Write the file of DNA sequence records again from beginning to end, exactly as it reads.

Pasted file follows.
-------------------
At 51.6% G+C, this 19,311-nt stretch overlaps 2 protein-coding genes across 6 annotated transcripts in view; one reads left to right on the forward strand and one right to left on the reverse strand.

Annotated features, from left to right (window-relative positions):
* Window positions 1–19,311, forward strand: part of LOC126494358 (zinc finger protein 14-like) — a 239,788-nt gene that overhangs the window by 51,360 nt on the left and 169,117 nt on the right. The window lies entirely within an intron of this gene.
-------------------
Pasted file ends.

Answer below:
At 51.6% G+C, this 19,311-nt stretch overlaps 2 protein-coding genes across 6 annotated transcripts in view; one reads left to right on the forward strand and one right to left on the reverse strand.

Annotated features, from left to right (window-relative positions):
* Window positions 1–19,311, forward strand: part of LOC126494358 (zinc finger protein 14-like) — a 239,788-nt gene that overhangs the window by 51,360 nt on the left and 169,117 nt on the right. The window lies entirely within an intron of this gene.